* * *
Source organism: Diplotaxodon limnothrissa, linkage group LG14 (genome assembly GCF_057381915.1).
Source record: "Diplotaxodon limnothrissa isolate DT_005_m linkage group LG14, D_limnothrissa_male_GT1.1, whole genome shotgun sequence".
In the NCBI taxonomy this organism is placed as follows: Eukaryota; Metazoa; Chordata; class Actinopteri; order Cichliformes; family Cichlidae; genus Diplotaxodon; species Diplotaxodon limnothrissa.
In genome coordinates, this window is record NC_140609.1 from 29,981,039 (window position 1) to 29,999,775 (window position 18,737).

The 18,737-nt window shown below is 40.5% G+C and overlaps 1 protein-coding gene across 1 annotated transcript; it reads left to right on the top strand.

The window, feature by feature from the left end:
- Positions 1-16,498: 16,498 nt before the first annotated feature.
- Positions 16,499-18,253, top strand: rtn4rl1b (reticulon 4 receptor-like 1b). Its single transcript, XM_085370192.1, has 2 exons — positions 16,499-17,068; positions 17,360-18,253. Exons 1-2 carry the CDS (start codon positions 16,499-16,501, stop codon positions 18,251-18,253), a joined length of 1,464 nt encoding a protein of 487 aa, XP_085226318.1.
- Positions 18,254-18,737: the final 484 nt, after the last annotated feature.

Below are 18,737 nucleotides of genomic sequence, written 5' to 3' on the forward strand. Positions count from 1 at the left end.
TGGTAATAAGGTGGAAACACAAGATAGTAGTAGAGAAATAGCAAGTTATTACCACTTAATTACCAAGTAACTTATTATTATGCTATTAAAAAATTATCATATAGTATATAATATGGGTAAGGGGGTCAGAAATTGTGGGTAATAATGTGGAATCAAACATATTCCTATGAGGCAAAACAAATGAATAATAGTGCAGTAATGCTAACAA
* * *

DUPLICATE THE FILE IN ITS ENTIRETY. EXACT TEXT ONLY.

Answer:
Source organism: Diplotaxodon limnothrissa, linkage group LG14 (genome assembly GCF_057381915.1).
Source record: "Diplotaxodon limnothrissa isolate DT_005_m linkage group LG14, D_limnothrissa_male_GT1.1, whole genome shotgun sequence".
In the NCBI taxonomy this organism is placed as follows: Eukaryota; Metazoa; Chordata; class Actinopteri; order Cichliformes; family Cichlidae; genus Diplotaxodon; species Diplotaxodon limnothrissa.
In genome coordinates, this window is record NC_140609.1 from 29,981,039 (window position 1) to 29,999,775 (window position 18,737).

The 18,737-nt window shown below is 40.5% G+C and overlaps 1 protein-coding gene across 1 annotated transcript; it reads left to right on the top strand.

The window, feature by feature from the left end:
- Positions 1-16,498: 16,498 nt before the first annotated feature.
- Positions 16,499-18,253, top strand: rtn4rl1b (reticulon 4 receptor-like 1b). Its single transcript, XM_085370192.1, has 2 exons — positions 16,499-17,068; positions 17,360-18,253. Exons 1-2 carry the CDS (start codon positions 16,499-16,501, stop codon positions 18,251-18,253), a joined length of 1,464 nt encoding a protein of 487 aa, XP_085226318.1.
- Positions 18,254-18,737: the final 484 nt, after the last annotated feature.

Below are 18,737 nucleotides of genomic sequence, written 5' to 3' on the forward strand. Positions count from 1 at the left end.
TGGTAATAAGGTGGAAACACAAGATAGTAGTAGAGAAATAGCAAGTTATTACCACTTAATTACCAAGTAACTTATTATTATGCTATTAAAAAATTATCATATAGTATATAATATGGGTAAGGGGGTCAGAAATTGTGGGTAATAATGTGGAATCAAACATATTCCTATGAGGCAAAACAAATGAATAATAGTGCAGTAATGCTAACAA